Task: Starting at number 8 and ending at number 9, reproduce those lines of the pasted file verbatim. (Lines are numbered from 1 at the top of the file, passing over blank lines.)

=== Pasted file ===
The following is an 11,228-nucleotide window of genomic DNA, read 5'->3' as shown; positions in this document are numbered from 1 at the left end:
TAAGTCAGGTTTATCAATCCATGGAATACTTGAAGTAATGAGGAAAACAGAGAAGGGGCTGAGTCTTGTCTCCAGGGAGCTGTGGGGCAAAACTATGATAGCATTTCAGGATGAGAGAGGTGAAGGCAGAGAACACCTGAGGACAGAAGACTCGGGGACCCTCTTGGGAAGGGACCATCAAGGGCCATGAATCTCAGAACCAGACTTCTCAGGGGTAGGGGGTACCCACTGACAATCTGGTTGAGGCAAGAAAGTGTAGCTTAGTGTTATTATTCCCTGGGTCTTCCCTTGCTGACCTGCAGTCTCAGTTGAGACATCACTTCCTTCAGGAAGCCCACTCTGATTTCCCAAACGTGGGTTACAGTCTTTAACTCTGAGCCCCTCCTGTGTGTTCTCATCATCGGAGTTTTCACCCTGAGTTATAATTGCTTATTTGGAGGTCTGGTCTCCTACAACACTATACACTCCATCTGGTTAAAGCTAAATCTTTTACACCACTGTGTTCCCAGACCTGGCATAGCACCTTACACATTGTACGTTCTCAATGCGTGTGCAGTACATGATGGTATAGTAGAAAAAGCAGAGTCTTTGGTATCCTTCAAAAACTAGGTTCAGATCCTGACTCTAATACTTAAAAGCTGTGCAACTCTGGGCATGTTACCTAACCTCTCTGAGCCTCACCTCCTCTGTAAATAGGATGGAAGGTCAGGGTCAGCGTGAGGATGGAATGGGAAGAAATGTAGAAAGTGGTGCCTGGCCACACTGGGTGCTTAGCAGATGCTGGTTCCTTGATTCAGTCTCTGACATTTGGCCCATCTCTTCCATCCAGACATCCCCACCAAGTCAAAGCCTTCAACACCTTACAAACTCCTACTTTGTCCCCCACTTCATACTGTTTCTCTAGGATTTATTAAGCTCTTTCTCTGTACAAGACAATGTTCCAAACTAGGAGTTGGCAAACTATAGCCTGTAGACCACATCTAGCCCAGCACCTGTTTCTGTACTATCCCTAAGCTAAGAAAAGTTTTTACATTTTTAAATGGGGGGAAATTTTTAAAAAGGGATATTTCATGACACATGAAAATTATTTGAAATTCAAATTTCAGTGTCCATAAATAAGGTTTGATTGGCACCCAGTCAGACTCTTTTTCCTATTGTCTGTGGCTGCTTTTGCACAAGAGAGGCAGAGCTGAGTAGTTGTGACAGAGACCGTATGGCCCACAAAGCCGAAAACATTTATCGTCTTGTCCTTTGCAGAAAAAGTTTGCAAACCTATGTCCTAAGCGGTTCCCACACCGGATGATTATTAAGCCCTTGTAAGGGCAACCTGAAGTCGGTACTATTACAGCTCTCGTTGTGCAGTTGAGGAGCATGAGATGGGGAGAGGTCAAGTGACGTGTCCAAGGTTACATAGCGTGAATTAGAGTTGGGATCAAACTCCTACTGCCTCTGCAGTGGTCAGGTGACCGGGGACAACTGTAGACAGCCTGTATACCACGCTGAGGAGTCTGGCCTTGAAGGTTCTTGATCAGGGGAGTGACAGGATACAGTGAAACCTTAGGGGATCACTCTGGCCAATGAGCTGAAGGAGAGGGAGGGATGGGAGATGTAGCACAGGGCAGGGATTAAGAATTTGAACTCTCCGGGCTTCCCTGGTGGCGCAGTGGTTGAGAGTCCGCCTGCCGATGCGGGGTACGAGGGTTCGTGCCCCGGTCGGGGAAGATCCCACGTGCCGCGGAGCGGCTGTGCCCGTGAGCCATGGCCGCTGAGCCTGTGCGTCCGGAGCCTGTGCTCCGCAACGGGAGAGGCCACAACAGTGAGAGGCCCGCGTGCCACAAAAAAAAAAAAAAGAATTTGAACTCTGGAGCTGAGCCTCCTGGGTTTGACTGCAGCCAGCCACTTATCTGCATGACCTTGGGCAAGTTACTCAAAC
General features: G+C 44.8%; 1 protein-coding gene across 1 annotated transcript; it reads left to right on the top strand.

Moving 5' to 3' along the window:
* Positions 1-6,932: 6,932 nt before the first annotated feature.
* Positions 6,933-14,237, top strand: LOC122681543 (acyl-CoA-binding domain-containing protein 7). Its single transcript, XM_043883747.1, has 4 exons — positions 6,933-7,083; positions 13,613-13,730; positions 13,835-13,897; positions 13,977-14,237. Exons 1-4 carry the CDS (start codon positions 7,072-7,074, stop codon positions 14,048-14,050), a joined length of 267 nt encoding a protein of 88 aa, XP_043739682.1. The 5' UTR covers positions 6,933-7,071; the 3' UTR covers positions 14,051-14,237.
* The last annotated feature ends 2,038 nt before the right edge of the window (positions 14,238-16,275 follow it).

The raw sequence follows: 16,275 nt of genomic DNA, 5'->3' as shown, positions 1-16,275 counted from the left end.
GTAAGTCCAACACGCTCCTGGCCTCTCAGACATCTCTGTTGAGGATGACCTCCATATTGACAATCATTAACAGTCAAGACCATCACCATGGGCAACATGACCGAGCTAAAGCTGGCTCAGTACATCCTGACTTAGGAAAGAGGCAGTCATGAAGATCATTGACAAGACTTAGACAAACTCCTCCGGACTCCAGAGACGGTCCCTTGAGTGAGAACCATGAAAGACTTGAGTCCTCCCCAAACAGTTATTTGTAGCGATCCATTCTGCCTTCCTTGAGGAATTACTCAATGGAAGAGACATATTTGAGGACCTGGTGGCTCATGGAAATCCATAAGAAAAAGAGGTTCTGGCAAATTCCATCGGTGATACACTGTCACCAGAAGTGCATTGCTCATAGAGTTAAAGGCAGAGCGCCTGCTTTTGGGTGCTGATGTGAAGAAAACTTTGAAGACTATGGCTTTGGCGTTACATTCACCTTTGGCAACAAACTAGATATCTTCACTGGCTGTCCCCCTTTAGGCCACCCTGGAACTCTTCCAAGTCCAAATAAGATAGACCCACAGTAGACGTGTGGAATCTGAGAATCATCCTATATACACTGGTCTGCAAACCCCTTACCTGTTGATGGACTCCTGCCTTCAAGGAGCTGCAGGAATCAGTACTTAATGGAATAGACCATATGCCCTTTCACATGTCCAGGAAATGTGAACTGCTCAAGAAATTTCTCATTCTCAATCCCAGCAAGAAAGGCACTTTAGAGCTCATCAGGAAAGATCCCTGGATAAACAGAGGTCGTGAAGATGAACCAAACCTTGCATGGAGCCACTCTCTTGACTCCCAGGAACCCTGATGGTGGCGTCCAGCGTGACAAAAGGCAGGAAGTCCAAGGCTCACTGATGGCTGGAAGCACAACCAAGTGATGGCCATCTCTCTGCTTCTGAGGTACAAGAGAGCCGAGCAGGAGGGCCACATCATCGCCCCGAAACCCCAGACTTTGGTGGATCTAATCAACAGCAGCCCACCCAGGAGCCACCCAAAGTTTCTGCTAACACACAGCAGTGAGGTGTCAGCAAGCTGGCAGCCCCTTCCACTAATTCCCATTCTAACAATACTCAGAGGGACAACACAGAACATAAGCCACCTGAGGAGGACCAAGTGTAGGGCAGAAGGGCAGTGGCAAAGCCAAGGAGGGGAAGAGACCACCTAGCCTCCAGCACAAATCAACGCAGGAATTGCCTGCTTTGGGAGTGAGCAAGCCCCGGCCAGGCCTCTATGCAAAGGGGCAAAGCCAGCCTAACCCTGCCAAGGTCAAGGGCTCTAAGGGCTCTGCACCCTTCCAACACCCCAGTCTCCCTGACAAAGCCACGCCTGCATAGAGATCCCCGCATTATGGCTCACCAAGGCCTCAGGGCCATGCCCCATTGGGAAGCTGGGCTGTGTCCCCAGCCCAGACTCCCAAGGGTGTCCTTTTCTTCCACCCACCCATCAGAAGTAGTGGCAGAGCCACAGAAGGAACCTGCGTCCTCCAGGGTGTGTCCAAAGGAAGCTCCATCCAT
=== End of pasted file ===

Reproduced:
The raw sequence follows: 16,275 nt of genomic DNA, 5'->3' as shown, positions 1-16,275 counted from the left end.
GTAAGTCCAACACGCTCCTGGCCTCTCAGACATCTCTGTTGAGGATGACCTCCATATTGACAATCATTAACAGTCAAGACCATCACCATGGGCAACATGACCGAGCTAAAGCTGGCTCAGTACATCCTGACTTAGGAAAGAGGCAGTCATGAAGATCATTGACAAGACTTAGACAAACTCCTCCGGACTCCAGAGACGGTCCCTTGAGTGAGAACCATGAAAGACTTGAGTCCTCCCCAAACAGTTATTTGTAGCGATCCATTCTGCCTTCCTTGAGGAATTACTCAATGGAAGAGACATATTTGAGGACCTGGTGGCTCATGGAAATCCATAAGAAAAAGAGGTTCTGGCAAATTCCATCGGTGATACACTGTCACCAGAAGTGCATTGCTCATAGAGTTAAAGGCAGAGCGCCTGCTTTTGGGTGCTGATGTGAAGAAAACTTTGAAGACTATGGCTTTGGCGTTACATTCACCTTTGGCAACAAACTAGATATCTTCACTGGCTGTCCCCCTTTAGGCCACCCTGGAACTCTTCCAAGTCCAAATAAGATAGACCCACAGTAGACGTGTGGAATCTGAGAATCATCCTATATACACTGGTCTGCAAACCCCTTACCTGTTGATGGACTCCTGCCTTCAAGGAGCTGCAGGAATCAGTACTTAATGGAATAGACCATATGCCCTTTCACATGTCCAGGAAATGTGAACTGCTCAAGAAATTTCTCATTCTCAATCCCAGCAAGAAAGGCACTTTAGAGCTCATCAGGAAAGATCCCTGGATAAACAGAGGTCGTGAAGATGAACCAAACCTTGCATGGAGCCACTCTCTTGACTCCCAGGAACCCTGATGGTGGCGTCCAGCGTGACAAAAGGCAGGAAGTCCAAGGCTCACTGATGGCTGGAAGCACAACCAAGTGATGGCCATCTCTCTGCTTCTGAGGTACAAGAGAGCCGAGCAGGAGGGCCACATCATCGCCCCGAAACCCCAGACTTTGGTGGATCTAATCAACAGCAGCCCACCCAGGAGCCACCCAAAGTTTCTGCTAACACACAGCAGTGAGGTGTCAGCAAGCTGGCAGCCCCTTCCACTAATTCCCATTCTAACAATACTCAGAGGGACAACACAGAACATAAGCCACCTGAGGAGGACCAAGTGTAGGGCAGAAGGGCAGTGGCAAAGCCAAGGAGGGGAAGAGACCACCTAGCCTCCAGCACAAATCAACGCAGGAATTGCCTGCTTTGGGAGTGAGCAAGCCCCGGCCAGGCCTCTATGCAAAGGGGCAAAGCCAGCCTAACCCTGCCAAGGTCAAGGGCTCTAAGGGCTCTGCACCCTTCCAACACCCCAGTCTCCCTGACAAAGCCACGCCTGCATAGAGATCCCCGCATTATGGCTCACCAAGGCCTCAGGGCCATGCCCCATTGGGAAGCTGGGCTGTGTCCCCAGCCCAGACTCCCAAGGGTGTCCTTTTCTTCCACCCACCCATCAGAAGTAGTGGCAGAGCCACAGAAGGAACCTGCGTCCTCCAGGGTGTGTCCAAAGGAAGCTCCATCCAT